This article first appeared in Caterer and Hotelkeeper magazine May 2013

By Andy Gregory

George Osborne’s Budget may have been full of gloomy economic updates but it also included some patches of light for the leisure and hospitality sector.

In an industry where good news has been in short supply since the crisis, these concessions will add to the perception that light at the end of the tunnel is just about coming into view – and encourage more businesses to invest accordingly.

On the demand side, while serious headwinds remain, the Chancellor’s decision to freeze the fuel escalator and further extend income tax personal allowances will boost consumers’ spending power (and the tax cut on beer was a subtle nod from Mr Osborne on how to use that boost that many in the sector will appreciate).

Moreover, the Treasury also offered supply-side reforms that will benefit employers in the industry as they seek to grow their businesses. The Employment Allowance, which comes into effect next April, will subsidise employers’ national insurance contributions by up to £2,000 a year. The Chancellor says up to 2.5 million employers will qualify for the new allowance, while 450,000 of the UK’s smallest businesses will pay no employer national insurance contributions at all.

The measure is specifically aimed at boosting job creation – it effectively means a business will be able to hire one new member of staff on an annual salary of £22,500, or four employees on the minimum wage, without incurring any additional national insurance contributions.

For labour-intensive businesses in the leisure and hospitality sector, that’s a welcome reform – particularly for those with ambitions to expand. It should encourage more companies to open new sites and hire new staff.

Nevertheless, a programme of openings – particularly if it is aggressive and ambitious – requires significant investment. And while the climate for openings may feel more benign, the problem of how to fund site roll-outs hasn’t gone away.

It’s a common dilemma for fast-growing leisure and hospitality businesses.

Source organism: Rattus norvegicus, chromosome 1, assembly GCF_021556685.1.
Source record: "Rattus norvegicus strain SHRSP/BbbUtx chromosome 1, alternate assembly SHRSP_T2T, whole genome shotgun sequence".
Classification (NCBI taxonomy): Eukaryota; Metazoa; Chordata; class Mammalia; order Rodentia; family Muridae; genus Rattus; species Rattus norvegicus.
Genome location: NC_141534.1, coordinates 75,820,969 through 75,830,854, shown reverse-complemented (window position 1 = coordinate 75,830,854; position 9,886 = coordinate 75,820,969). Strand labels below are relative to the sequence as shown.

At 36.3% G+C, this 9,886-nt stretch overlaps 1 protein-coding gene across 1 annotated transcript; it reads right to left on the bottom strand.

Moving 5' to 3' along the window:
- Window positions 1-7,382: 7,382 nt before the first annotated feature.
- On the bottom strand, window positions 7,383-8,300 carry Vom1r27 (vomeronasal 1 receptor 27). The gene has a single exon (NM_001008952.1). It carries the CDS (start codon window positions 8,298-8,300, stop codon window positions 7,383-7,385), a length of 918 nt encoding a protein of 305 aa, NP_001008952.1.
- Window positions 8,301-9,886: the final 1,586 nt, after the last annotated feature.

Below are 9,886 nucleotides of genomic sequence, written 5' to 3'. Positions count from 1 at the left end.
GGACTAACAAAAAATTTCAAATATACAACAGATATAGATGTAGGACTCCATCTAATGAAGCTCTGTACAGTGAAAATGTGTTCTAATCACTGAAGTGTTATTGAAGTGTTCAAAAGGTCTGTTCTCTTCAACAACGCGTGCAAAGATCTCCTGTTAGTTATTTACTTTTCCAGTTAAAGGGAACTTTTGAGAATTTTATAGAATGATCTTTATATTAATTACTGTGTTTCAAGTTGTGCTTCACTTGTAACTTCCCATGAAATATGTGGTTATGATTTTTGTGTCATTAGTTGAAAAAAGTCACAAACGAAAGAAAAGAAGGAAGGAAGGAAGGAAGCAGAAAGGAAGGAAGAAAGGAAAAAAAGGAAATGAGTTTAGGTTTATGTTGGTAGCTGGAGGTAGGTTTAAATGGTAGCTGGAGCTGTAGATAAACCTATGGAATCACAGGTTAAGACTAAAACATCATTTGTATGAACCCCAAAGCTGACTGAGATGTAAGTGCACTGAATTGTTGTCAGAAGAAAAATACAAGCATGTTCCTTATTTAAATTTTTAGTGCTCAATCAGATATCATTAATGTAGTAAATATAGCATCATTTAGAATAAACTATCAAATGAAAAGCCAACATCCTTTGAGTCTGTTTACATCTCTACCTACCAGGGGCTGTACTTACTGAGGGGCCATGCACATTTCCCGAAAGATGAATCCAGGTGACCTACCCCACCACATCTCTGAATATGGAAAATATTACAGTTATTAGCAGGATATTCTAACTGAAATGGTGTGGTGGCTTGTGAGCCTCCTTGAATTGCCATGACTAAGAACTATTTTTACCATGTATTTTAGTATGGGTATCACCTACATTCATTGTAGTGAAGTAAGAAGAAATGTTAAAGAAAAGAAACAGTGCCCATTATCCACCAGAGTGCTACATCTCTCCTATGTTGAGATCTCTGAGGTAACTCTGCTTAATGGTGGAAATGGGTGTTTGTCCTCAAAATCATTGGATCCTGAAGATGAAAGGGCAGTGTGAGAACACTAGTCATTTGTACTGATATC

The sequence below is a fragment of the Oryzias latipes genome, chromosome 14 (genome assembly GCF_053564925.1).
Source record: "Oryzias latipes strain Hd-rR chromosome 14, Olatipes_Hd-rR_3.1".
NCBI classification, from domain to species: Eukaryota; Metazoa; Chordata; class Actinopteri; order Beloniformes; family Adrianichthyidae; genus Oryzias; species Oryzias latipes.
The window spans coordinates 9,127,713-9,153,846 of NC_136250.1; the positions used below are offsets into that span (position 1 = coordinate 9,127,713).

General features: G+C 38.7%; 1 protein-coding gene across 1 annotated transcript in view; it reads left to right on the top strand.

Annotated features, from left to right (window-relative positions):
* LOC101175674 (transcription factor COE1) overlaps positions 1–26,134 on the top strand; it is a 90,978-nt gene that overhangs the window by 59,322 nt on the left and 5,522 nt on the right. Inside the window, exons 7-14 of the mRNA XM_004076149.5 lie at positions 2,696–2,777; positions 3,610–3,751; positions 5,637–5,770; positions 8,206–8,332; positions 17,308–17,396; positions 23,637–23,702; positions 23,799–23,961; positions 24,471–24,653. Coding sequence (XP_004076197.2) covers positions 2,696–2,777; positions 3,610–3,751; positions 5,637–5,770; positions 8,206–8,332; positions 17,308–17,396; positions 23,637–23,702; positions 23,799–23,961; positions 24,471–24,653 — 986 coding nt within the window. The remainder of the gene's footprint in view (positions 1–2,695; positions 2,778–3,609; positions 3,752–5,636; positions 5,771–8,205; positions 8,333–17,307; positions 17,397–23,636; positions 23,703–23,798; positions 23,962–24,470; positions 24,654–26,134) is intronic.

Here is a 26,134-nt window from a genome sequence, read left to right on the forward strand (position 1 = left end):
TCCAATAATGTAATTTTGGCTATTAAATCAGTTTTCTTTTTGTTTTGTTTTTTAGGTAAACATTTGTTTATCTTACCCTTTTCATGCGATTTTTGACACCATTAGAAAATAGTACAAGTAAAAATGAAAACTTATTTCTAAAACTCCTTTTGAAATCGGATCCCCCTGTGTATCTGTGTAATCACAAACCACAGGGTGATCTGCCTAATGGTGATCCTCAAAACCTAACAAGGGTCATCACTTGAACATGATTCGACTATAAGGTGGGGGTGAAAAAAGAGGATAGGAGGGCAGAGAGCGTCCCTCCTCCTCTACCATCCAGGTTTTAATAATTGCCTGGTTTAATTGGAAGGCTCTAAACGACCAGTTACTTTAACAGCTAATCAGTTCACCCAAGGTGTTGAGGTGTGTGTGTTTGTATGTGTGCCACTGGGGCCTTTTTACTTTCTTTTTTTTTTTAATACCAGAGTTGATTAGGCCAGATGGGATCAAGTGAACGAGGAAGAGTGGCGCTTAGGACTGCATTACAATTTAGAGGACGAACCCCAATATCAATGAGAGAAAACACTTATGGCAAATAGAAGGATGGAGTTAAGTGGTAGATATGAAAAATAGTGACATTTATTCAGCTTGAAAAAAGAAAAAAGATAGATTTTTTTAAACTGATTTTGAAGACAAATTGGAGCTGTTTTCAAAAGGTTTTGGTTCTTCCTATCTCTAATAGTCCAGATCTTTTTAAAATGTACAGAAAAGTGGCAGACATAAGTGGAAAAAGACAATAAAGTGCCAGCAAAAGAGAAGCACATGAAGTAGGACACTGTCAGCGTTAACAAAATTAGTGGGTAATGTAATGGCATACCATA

Though it may be possible to finance some additional openings from cashflows at existing outlets, rolling out new sites in this way is likely to be a slow process. And that delay might mean missing out on prime sites, or seeing competitors steal a march.

While bank debt might be a solution – assuming this form of finance is even available - it is likely to come with strict performance-related covenants. Businesses often encounter unexpected difficulties when developing new sites and such covenants can leave them vulnerable as they try to cope with these short-term setbacks.

Business Growth Fund may be able to help. The long-term equity finance we provide is well-suited to businesses with ambitious and realistic plans to grow rapidly. It can deliver the funding that will enable companies to realise those plans with a cushion of protection to see them through hiccups along the way.

We will invest between £2m to £10m in businesses with an annual turnover of between £5m and £100m. We only take minority stakes in companies; we are building not buying businesses – and doing so for the long-term.

The leisure and hospitality businesses in which BGF has already taken stakes are proving that despite the difficult economic climate, it is possible to prosper and grow with the right business plan – and the support necessary to underpin that growth.

BGF’s investments in the sector began in March 2012 with a £3.25m stake in Barburitto, a Mexican restaurant chain with six outlets in the North of England.

The investment has kick-started a rollout programme, with Barburrito planning to triple the number of its restaurants it operates within four years. The business began that programme in March 2013 with the launch of its first London restaurant, in London’s Paddington Station. It expects to open a further three outlets over the next few months.

Similar investments include Boost Juice which was launched in the UK by Richard O’Sullivan, whose track record in the sector includes the development of Millie’s Cookies, which he built to 100 stores before selling up for £24m. O’Sullivan launched 10 Boost bars before approaching BGF for help with dramatically accelerating the rollout of the chain. The fund’s £2.5m investment in the company, made at the end of last year, should enable the company to open 10 new sites in each of the next three years.

Then there’s Peyton & Byrne, the family business of celebrity chef Oliver Peyton, where a £6.25m investment made by BGF last December has given the company the firepower that it needs to expand on several fronts. BGF also introduced Peyton & Byrne to Mike Johnson, the former chief executive of Whitbread’s restaurant chain, and he is now helping the company roll out more of its bakeries and restaurants.

At Wear Inns, meanwhile, an £8m investment by BGF in May 2012, together with additional funds from an existing investor, has already enabled the pub chain to add 11 new pubs to the 15-strong portfolio it had previously built up. Wear’s strategy is to buy up underperforming pubs with the aim of reversing their fortunes – it’s an intelligent business plan, but one that may require significant investment.

Finally, there’s Camino, a chain of tapas bars in London run by an experienced management team that have previously built a diverse range of successful bar and restaurant businesses. BGF put £3m into the business in December 2012 and Camino now plans to step up its site rollout programme – and to double the number of people it employs.

What do these businesses have in common, other than operating in different parts of the same sector? Each company has ambitious plans for the future and a realistic roadmap for getting there. BGF’s money will help them fulfil their potential.